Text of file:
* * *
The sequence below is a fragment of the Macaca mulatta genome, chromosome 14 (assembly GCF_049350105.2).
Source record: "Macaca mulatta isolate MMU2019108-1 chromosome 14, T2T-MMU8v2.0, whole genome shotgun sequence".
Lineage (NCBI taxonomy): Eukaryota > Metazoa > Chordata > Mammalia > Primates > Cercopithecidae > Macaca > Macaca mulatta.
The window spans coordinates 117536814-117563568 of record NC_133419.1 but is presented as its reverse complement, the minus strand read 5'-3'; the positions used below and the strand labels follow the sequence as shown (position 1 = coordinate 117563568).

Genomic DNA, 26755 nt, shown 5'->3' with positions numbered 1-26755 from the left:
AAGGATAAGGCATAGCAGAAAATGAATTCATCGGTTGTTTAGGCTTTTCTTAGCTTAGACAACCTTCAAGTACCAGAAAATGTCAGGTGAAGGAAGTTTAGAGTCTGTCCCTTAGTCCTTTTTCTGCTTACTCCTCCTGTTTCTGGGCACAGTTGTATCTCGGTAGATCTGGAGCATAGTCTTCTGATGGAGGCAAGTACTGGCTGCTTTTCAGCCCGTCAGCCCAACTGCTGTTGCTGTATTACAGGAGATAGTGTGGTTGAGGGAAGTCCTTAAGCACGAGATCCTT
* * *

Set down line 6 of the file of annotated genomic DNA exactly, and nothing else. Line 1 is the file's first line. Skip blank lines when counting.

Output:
AAGGATAAGGCATAGCAGAAAATGAATTCATCGGTTGTTTAGGCTTTTCTTAGCTTAGACAACCTTCAAGTACCAGAAAATGTCAGGTGAAGGAAGTTTAGAGTCTGTCCCTTAGTCCTTTTTCTGCTTACTCCTCCTGTTTCTGGGCACAGTTGTATCTCGGTAGATCTGGAGCATAGTCTTCTGATGGAGGCAAGTACTGGCTGCTTTTCAGCCCGTCAGCCCAACTGCTGTTGCTGTATTACAGGAGATAGTGTGGTTGAGGGAAGTCCTTAAGCACGAGATCCTT